- Herodotus, considered by many the first history writer, who replaced the epic imagination of Homer with istorieis, or inquiry
- Livy, the author of a 142-volume didactic history of Rome that spanned three continents and seven centuries
- David Hume, who framed English history with an evolutionary vision of economic, political, and intellectual freedom
- Edward Gibbon, whose monumental Decline and Fall of the Roman Empire forged a complex picture of epic collapse and decay
Beneath the Surface of Written History
With Professor Guelzo's penetrating perspective, you examine the processes that create accepted views of historical events. As you take apart the elements of history writing, you discover how the great stories of the past were chosen and how they were interpreted.
In considering the key choices the historian makes, you uncover the ways in which understanding how history is written is crucial to understanding historical events themselves. You also explore how the version of history you accept reveals much about you as an individual and as a member of a community.
The journey rewards you with an unforgettable insight into our human heritage and the chance to look with discerning eyes at human events in their deeper meanings. Anyone with an interest in history, philosophy, or intellectual history will find these lectures a far-reaching meditation on the evolution of historical thought.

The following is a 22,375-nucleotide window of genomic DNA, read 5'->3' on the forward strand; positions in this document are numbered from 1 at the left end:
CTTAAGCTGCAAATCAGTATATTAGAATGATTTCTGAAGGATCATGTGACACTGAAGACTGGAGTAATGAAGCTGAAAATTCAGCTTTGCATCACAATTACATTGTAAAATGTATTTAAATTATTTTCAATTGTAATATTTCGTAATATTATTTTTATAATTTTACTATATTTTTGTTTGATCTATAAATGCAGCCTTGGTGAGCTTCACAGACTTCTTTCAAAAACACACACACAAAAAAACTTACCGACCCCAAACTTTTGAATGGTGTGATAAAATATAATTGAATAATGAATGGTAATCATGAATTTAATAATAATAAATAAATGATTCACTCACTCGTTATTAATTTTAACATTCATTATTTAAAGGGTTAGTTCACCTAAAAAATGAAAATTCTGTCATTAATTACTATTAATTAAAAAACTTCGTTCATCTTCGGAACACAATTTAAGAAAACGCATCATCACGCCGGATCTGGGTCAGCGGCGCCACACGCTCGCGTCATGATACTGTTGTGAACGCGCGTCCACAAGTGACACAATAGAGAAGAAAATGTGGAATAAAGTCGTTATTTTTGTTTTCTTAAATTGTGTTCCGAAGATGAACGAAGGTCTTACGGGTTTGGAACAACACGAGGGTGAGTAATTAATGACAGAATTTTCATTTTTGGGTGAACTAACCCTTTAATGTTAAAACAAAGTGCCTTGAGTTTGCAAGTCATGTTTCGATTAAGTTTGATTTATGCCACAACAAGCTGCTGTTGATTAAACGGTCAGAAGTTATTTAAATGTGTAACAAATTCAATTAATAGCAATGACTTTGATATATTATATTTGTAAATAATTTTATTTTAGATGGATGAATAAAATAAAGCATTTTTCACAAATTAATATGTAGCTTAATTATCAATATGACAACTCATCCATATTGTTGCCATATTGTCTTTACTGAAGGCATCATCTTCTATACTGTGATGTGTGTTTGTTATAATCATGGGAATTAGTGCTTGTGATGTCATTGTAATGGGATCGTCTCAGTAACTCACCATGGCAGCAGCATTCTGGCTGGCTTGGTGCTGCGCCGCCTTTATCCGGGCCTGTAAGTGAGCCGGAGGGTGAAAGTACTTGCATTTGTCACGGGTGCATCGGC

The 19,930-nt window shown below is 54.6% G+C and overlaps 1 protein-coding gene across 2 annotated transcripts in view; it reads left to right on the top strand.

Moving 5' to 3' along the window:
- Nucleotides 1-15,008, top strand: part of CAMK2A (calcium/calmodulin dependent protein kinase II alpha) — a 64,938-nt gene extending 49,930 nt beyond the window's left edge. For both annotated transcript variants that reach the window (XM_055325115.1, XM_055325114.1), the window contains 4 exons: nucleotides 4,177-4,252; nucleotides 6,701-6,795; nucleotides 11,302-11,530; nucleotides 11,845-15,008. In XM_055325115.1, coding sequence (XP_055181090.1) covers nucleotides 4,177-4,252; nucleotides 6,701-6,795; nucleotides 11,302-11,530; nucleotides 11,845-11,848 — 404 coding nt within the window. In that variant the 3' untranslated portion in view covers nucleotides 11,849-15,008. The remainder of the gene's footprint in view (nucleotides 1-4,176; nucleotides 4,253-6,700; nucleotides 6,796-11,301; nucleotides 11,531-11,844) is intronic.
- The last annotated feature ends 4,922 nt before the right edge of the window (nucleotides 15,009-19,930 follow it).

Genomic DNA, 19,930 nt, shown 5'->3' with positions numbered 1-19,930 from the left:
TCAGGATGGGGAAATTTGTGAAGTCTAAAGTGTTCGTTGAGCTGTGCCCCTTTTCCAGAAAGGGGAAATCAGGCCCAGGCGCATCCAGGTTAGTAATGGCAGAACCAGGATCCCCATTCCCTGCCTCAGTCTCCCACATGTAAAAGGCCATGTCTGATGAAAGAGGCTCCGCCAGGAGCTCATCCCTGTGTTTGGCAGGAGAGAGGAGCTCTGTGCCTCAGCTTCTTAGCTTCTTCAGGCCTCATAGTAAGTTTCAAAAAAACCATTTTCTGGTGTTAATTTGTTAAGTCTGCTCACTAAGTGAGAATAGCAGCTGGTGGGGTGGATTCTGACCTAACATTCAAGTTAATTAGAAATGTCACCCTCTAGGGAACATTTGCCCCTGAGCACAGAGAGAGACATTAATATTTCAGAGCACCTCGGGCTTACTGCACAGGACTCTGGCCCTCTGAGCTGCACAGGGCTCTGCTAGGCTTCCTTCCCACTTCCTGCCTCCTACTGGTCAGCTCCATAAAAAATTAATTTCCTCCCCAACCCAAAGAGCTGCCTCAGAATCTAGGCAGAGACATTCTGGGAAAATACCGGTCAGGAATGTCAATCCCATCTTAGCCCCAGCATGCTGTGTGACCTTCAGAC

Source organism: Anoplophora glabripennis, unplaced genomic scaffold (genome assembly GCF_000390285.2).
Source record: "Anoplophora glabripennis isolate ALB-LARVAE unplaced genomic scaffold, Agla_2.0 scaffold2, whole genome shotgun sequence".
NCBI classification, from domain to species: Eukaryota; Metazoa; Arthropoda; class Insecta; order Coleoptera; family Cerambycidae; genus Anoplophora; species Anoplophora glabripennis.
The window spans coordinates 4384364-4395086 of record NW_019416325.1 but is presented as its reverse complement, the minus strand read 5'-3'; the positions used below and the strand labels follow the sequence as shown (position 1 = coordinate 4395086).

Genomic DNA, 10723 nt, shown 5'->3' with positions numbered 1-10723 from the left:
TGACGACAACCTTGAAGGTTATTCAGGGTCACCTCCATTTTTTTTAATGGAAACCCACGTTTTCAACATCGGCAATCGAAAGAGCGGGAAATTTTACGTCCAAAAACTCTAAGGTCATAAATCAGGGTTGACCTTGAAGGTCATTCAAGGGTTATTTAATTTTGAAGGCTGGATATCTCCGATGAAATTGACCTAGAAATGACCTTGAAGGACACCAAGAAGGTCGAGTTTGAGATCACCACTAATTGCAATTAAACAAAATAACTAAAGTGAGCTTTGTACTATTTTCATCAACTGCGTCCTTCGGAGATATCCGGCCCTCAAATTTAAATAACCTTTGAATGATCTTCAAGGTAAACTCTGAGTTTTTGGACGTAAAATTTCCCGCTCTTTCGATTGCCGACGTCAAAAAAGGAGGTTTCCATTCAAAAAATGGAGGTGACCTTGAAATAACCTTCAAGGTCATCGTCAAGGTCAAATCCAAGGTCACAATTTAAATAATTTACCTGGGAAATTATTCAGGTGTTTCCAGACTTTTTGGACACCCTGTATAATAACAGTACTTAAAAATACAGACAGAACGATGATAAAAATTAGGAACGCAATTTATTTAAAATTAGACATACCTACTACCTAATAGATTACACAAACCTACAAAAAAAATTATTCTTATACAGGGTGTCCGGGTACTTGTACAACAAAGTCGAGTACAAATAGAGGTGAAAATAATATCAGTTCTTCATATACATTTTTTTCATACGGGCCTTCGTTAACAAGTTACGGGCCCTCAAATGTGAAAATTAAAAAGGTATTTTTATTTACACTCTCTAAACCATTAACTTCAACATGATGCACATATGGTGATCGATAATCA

"Constructing" the Past
As a core feature of Making History, you explore the major interpretive concepts or historical genres that form the backbone of Western history writing. These are among the many fundamental genres you examine:
- Celebration: History writing as the remembrance or glorification of great deeds or events, providing a cultural identity for a given people
- Declension: An interpretive model of decline, charting the deterioration of political, social, and moral systems
- Continuity: The understanding or justification of present events as they conform to patterns of the past
- Apocalyptic: A view of human events as moving toward an ultimate, devastating rupture with the past, leading to a new order
You follow these core genres through time and learn how they interact with other ways of viewing history, including history as science, as economics, as progress, as class struggle, and as culture. You also chart the ways these themes intersect and oppose each other across the centuries, as they illuminate the origins of our contemporary thinking.